Most X-ray crystallography analyses are now performed at centralized government labs that provide…

Most X-ray crystallography analyses
are now performed at centralized government labs that provide high-powered
X-ray beams, which are able to resolve electron densities better than what can
be done with smaller institutional instruments, and without the high costs of
maintaining an in-house facility. However, even with this improved data
collection methodology, the rate-limiting step in X-ray crystallography is
often the ability to grow diffractable crystals.

a. If a protein of interest is not
amenable to crystallization, even after testing a large number of buffer
conditions and
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Most X-ray crystallography analyses
are now performed at centralized government labs that provide high-powered
X-ray beams, which are able to resolve electron densities better than what can
be done with smaller institutional instruments, and without the high costs of
maintaining an in-house facility. However, even with this improved data
collection methodology, the rate-limiting step in X-ray crystallography is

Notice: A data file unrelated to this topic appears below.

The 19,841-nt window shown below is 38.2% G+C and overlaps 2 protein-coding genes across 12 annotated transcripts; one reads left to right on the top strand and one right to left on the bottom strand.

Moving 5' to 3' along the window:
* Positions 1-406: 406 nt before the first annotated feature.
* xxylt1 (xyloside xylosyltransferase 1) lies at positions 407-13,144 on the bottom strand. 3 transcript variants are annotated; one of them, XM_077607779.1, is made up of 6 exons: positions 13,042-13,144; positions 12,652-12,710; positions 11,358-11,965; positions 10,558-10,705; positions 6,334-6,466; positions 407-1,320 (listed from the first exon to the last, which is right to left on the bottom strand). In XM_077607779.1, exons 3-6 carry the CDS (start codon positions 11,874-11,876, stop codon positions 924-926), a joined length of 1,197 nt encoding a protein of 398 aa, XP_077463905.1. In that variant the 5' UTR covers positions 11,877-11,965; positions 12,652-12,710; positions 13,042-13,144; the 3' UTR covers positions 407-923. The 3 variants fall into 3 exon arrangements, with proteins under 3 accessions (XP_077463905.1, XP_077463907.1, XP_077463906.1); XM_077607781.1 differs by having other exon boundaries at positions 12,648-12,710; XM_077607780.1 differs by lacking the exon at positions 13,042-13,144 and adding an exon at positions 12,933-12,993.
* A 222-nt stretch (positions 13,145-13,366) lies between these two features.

often the ability to grow diffractable crystals.

a. If a protein of interest is not
amenable to crystallization, even after testing a large number of buffer
conditions and temperatures, what is the most likely explanation? b. What are
some of the advantages and disadvantages of obtaining diffractable protein
crystals using an orthologous protein from another species? c. If no suitable
orthologous proteins were available, how might you modify the protein of
interest to increase your chances of obtaining diffractable crystals? d. If
none of these alternative approaches result in the isolation of diffractable
crystals, what other method could possibly be used to obtain the molecular
structure of your protein? What is the primary advantage and disadvantage of
this other method relative to X-ray crystallography?

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